“I’m addicted to chocolate!”
“I NEED a Dr. Pepper right now.”
“I’m obsessed with McDonald’s French fries.”
Do these statements sound familiar? Many of us have heard these or similar remarks from friends, loved ones, or even ourselves. The truth is, our bodies are predisposed to crave and want these kinds of calorie-rich foods. Our palates have been shaped by millions of years of evolutionary necessity to desire foods high in fat, sugar, and salt.
Why Do Humans Crave High-Calorie Foods?
Calories are translated in our bodies as energy, and provide essential nutrients required for human functioning. The most calorie-dense foods, and therefore most energy-rich, are those high in fat, carbohydrates, and sugar. The reason humans prefer energy-rich foods is because for millions of years, food was difficult to obtain, particularly energy-rich foods. Essential nutrients required for human functioning can be found in high concentration in calorie-dense foods, so it was important for the brain to develop a way to reinforce the behavior of eating these foods. These types of “hyper palatable foods” release chemicals that work to activate the reward system in the brain to release dopamine. This release of dopamine is the brain’s way of encouraging humans to seek out those foods that fed their body best. A feeling of euphoria is created each time these foods are consumed.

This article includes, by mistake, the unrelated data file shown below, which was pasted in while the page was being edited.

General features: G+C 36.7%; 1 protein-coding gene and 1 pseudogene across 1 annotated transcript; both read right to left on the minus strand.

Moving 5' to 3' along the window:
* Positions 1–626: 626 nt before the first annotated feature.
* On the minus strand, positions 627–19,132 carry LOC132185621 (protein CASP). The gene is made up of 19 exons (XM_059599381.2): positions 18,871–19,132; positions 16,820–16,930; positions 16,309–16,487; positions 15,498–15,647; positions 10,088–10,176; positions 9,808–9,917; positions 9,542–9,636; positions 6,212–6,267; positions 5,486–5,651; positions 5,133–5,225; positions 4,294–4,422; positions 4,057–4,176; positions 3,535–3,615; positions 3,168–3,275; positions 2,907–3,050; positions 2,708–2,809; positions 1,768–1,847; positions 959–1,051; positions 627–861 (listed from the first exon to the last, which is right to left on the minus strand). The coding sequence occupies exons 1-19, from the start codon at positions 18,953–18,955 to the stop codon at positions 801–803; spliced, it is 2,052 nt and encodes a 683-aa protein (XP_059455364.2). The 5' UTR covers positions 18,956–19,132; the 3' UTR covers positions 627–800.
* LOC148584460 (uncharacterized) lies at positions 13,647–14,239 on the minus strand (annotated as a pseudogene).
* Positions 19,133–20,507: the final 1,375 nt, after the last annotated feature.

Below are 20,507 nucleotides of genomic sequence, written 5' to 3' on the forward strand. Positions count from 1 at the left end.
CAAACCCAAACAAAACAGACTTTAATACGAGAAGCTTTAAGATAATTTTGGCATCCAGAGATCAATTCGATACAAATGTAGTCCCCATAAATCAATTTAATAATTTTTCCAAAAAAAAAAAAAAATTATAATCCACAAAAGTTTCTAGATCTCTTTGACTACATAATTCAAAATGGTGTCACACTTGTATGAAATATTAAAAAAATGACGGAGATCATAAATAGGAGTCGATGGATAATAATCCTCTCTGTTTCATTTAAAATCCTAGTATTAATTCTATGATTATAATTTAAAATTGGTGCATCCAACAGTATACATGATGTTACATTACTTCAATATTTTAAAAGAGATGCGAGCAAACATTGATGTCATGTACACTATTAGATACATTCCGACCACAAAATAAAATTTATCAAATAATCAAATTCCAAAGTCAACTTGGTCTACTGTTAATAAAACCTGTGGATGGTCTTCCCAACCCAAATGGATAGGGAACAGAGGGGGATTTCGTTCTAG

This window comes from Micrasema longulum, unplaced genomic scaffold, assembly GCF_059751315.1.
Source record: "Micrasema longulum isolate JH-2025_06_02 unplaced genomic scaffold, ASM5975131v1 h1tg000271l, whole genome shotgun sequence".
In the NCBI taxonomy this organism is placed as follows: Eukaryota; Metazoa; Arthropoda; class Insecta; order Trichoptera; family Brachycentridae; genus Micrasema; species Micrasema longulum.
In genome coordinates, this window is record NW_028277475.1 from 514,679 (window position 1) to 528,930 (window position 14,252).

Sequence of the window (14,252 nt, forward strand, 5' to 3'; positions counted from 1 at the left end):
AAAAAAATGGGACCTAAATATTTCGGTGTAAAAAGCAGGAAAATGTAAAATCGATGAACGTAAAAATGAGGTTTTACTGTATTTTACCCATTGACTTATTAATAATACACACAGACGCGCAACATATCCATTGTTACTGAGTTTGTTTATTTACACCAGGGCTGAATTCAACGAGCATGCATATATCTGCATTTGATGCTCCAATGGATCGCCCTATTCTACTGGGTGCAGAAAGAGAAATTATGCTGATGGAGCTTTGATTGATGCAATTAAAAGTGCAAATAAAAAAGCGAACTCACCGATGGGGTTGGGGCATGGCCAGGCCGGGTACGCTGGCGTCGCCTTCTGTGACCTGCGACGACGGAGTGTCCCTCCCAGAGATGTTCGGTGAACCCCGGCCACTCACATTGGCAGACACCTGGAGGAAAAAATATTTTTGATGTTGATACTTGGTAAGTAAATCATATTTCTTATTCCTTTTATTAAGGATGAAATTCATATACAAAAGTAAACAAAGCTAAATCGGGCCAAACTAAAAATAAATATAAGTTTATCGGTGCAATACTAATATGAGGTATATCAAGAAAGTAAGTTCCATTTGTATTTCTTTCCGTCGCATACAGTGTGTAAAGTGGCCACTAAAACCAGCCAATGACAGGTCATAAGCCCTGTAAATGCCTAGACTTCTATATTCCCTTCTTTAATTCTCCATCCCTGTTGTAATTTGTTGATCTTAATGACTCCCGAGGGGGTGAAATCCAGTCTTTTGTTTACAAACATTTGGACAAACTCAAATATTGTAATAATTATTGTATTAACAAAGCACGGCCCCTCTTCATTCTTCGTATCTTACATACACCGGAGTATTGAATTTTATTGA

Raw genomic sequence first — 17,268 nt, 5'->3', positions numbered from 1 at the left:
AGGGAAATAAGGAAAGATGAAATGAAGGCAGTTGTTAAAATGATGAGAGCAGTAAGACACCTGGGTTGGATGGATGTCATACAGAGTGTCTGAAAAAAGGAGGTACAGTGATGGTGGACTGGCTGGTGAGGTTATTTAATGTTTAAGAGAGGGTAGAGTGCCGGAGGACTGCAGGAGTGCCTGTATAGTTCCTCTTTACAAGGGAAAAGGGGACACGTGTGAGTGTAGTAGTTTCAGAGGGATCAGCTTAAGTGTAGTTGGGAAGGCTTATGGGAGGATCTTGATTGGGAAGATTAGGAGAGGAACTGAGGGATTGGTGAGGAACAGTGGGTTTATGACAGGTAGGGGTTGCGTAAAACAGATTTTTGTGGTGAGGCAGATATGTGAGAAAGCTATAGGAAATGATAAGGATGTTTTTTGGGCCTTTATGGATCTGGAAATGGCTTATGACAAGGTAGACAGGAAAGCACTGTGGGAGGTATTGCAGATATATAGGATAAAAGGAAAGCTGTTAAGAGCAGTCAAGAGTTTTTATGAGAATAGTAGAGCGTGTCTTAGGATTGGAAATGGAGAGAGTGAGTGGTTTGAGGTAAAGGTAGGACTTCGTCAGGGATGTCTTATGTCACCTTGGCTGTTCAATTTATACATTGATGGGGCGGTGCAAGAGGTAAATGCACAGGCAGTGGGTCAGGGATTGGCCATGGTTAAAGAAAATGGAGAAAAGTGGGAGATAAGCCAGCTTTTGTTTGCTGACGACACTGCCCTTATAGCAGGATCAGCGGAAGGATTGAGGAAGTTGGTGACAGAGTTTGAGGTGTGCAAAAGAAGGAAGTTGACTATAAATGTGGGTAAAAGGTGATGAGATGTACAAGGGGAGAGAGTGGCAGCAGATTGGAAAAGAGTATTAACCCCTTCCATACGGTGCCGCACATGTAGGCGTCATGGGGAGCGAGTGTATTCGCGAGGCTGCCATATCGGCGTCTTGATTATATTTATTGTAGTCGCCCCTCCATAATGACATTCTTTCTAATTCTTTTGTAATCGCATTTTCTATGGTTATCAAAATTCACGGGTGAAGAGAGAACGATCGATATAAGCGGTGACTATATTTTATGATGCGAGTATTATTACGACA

French researchers developed a study to look at this effect on animals. One group of animals was allowed to eat freely, while the other was put on a restricted food allowance. Both sets were then exposed to a chocolate cereal high in sugar and fat to gauge what effect hunger had on attraction to calorie-dense foods. The researchers discovered that the hungry, restricted animals ran only slightly faster towards the food than freely fed animals. However, whether the animals were restricted or freely fed had no effect on how much the animals ate of these calorie-dense foods. In other words, the freely fed animals ate as much as the restricted animals! This experiment proved that animals will work for foods that are high and sugar and fat even if they are not hungry.
The world we live in today is obviously quite different. We are no longer hunter-gatherers and can find a wide variety of foods at our local supermarket. The industrialization of society was much quicker than our bodies could adapt to evolutionarily, though, and our brains are still hardwired to seek out the most energy-rich foods possible. Understanding this biological process can help you make smarter choices when it comes to food options and eating practices. If you are interested in understanding these concepts in more depth, a fantastic resource is the book The End of Overeating, by Dr. David Kessler, former head of the Food and Drug Administration.
 Kessler, Davis. (2009). The End of Overeating. New York, NY: Rodale.
Edited by Jacques Courseault, M.D.